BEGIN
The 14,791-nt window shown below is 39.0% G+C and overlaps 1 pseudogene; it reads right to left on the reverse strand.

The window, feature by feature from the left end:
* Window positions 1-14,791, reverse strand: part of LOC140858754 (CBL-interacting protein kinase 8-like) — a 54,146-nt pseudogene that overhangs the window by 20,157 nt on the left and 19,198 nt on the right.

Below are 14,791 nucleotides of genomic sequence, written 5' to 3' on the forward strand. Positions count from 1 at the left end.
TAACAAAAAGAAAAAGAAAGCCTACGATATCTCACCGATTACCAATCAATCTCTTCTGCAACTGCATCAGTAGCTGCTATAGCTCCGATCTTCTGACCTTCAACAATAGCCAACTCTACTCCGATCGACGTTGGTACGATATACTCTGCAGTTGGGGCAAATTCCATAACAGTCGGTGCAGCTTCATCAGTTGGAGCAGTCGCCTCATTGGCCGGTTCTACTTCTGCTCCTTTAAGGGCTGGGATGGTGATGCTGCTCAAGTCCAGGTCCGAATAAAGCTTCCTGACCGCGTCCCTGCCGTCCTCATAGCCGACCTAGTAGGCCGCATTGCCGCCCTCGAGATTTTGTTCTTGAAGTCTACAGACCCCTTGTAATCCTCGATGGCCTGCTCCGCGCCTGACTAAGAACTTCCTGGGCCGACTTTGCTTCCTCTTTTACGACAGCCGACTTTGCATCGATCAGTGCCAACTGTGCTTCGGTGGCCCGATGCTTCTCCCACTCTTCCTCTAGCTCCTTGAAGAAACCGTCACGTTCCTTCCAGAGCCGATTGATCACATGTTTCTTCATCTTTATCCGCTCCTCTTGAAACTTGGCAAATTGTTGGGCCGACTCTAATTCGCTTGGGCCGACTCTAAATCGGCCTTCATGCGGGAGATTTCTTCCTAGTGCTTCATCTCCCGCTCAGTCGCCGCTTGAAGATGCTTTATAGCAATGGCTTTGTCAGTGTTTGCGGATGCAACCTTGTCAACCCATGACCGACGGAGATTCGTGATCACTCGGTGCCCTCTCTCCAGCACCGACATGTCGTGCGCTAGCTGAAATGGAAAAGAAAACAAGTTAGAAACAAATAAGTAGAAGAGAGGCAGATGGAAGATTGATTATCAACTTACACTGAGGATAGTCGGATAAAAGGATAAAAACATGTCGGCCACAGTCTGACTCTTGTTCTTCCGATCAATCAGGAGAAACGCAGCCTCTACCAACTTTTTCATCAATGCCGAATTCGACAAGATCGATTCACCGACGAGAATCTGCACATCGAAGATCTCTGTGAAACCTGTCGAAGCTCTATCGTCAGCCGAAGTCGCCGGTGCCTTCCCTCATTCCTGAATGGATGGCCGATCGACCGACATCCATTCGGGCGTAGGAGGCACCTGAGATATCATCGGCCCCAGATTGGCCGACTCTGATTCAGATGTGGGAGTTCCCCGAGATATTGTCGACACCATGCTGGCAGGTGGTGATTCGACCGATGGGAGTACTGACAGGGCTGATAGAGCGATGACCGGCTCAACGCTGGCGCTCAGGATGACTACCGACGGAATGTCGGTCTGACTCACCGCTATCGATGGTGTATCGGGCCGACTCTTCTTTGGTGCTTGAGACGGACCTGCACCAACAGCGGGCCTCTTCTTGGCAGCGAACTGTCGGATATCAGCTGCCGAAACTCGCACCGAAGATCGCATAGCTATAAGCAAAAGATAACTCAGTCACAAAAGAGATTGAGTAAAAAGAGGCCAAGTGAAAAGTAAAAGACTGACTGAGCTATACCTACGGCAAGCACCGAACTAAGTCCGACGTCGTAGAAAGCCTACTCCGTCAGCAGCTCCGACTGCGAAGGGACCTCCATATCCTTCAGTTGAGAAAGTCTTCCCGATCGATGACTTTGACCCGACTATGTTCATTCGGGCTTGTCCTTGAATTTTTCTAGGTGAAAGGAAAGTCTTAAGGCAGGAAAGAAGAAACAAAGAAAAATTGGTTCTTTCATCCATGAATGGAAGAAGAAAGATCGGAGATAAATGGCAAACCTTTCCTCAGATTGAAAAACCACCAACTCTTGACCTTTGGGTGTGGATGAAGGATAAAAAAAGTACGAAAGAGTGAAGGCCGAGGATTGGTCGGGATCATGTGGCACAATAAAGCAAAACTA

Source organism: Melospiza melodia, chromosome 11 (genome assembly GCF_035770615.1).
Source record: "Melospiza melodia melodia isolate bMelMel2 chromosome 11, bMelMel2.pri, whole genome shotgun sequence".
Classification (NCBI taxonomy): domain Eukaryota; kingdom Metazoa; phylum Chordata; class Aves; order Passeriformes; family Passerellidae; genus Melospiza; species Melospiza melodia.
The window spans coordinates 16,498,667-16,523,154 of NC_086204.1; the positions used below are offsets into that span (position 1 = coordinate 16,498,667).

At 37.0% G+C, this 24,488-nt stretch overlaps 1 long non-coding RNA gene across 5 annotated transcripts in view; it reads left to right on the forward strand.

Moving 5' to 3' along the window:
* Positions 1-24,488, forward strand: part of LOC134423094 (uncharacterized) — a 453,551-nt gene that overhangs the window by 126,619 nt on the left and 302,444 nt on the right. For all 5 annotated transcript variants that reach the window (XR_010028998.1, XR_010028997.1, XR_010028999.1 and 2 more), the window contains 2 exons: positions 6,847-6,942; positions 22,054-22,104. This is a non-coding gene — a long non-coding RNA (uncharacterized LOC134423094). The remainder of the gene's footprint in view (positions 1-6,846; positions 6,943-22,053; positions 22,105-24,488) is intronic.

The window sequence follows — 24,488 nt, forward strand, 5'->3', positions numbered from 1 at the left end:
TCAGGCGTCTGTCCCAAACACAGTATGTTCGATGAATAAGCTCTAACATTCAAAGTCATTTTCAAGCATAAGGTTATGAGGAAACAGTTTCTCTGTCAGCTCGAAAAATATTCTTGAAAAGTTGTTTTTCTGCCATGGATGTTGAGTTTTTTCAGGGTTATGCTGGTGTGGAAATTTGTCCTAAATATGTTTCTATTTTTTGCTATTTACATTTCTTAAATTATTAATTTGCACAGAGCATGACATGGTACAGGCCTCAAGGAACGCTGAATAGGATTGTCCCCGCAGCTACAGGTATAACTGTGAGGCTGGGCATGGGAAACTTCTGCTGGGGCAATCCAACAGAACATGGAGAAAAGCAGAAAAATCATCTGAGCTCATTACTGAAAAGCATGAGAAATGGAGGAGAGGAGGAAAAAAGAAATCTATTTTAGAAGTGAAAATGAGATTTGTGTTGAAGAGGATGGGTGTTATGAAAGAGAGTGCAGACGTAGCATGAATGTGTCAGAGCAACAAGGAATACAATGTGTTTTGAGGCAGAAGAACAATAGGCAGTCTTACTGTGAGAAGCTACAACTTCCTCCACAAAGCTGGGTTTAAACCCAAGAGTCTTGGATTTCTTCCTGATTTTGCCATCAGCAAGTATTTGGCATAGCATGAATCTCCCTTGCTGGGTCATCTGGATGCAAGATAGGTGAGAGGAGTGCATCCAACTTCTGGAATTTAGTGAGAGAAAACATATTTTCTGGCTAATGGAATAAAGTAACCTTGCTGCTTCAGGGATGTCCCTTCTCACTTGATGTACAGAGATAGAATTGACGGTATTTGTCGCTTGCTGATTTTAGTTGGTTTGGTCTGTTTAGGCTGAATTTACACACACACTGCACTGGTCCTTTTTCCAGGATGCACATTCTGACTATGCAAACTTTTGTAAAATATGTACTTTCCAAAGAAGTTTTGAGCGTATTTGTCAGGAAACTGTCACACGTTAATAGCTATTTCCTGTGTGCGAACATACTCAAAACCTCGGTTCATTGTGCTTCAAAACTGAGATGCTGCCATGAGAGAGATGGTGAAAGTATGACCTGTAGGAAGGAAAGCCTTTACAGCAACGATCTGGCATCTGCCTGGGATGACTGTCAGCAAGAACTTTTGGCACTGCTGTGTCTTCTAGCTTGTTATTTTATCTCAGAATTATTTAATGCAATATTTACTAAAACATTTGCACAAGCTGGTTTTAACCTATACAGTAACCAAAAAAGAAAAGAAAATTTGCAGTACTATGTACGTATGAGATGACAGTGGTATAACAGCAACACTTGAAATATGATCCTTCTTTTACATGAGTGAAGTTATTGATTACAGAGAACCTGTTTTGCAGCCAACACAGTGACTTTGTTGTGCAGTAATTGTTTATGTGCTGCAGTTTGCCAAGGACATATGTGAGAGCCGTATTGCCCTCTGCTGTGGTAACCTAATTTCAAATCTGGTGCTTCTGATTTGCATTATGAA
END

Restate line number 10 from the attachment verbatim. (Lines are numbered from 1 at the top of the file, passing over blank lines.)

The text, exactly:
At 37.0% G+C, this 24,488-nt stretch overlaps 1 long non-coding RNA gene across 5 annotated transcripts in view; it reads left to right on the forward strand.